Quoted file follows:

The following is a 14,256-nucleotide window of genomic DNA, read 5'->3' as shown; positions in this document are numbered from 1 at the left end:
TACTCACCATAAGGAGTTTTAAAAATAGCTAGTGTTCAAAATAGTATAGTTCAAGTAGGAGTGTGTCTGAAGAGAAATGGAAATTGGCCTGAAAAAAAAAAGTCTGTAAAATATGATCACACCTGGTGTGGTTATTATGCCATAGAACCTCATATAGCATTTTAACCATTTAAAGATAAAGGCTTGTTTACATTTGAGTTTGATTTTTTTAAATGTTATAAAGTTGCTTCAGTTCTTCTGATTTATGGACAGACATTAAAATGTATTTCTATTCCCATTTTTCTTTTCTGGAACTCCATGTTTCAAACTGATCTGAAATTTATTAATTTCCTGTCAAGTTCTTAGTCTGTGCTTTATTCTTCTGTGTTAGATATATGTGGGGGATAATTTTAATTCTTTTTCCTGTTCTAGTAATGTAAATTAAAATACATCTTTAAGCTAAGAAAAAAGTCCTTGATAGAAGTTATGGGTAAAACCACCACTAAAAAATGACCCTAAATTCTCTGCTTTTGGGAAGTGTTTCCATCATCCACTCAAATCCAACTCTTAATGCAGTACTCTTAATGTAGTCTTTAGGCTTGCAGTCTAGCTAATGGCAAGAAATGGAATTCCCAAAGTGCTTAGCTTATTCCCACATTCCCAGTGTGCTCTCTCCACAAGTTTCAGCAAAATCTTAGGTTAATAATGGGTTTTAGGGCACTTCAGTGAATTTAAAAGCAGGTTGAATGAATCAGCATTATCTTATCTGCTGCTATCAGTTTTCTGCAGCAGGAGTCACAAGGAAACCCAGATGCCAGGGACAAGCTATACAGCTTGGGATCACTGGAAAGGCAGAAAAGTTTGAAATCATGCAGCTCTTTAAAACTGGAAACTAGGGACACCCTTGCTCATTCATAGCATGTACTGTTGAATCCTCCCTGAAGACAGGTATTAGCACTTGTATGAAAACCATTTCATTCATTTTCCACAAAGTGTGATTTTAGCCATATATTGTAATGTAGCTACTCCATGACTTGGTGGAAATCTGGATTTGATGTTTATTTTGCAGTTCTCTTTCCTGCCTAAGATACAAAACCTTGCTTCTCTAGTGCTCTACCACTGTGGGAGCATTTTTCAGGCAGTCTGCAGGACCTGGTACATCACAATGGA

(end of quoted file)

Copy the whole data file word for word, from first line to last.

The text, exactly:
The following is a 14,256-nucleotide window of genomic DNA, read 5'->3' as shown; positions in this document are numbered from 1 at the left end:
TACTCACCATAAGGAGTTTTAAAAATAGCTAGTGTTCAAAATAGTATAGTTCAAGTAGGAGTGTGTCTGAAGAGAAATGGAAATTGGCCTGAAAAAAAAAAGTCTGTAAAATATGATCACACCTGGTGTGGTTATTATGCCATAGAACCTCATATAGCATTTTAACCATTTAAAGATAAAGGCTTGTTTACATTTGAGTTTGATTTTTTTAAATGTTATAAAGTTGCTTCAGTTCTTCTGATTTATGGACAGACATTAAAATGTATTTCTATTCCCATTTTTCTTTTCTGGAACTCCATGTTTCAAACTGATCTGAAATTTATTAATTTCCTGTCAAGTTCTTAGTCTGTGCTTTATTCTTCTGTGTTAGATATATGTGGGGGATAATTTTAATTCTTTTTCCTGTTCTAGTAATGTAAATTAAAATACATCTTTAAGCTAAGAAAAAAGTCCTTGATAGAAGTTATGGGTAAAACCACCACTAAAAAATGACCCTAAATTCTCTGCTTTTGGGAAGTGTTTCCATCATCCACTCAAATCCAACTCTTAATGCAGTACTCTTAATGTAGTCTTTAGGCTTGCAGTCTAGCTAATGGCAAGAAATGGAATTCCCAAAGTGCTTAGCTTATTCCCACATTCCCAGTGTGCTCTCTCCACAAGTTTCAGCAAAATCTTAGGTTAATAATGGGTTTTAGGGCACTTCAGTGAATTTAAAAGCAGGTTGAATGAATCAGCATTATCTTATCTGCTGCTATCAGTTTTCTGCAGCAGGAGTCACAAGGAAACCCAGATGCCAGGGACAAGCTATACAGCTTGGGATCACTGGAAAGGCAGAAAAGTTTGAAATCATGCAGCTCTTTAAAACTGGAAACTAGGGACACCCTTGCTCATTCATAGCATGTACTGTTGAATCCTCCCTGAAGACAGGTATTAGCACTTGTATGAAAACCATTTCATTCATTTTCCACAAAGTGTGATTTTAGCCATATATTGTAATGTAGCTACTCCATGACTTGGTGGAAATCTGGATTTGATGTTTATTTTGCAGTTCTCTTTCCTGCCTAAGATACAAAACCTTGCTTCTCTAGTGCTCTACCACTGTGGGAGCATTTTTCAGGCAGTCTGCAGGACCTGGTACATCACAATGGA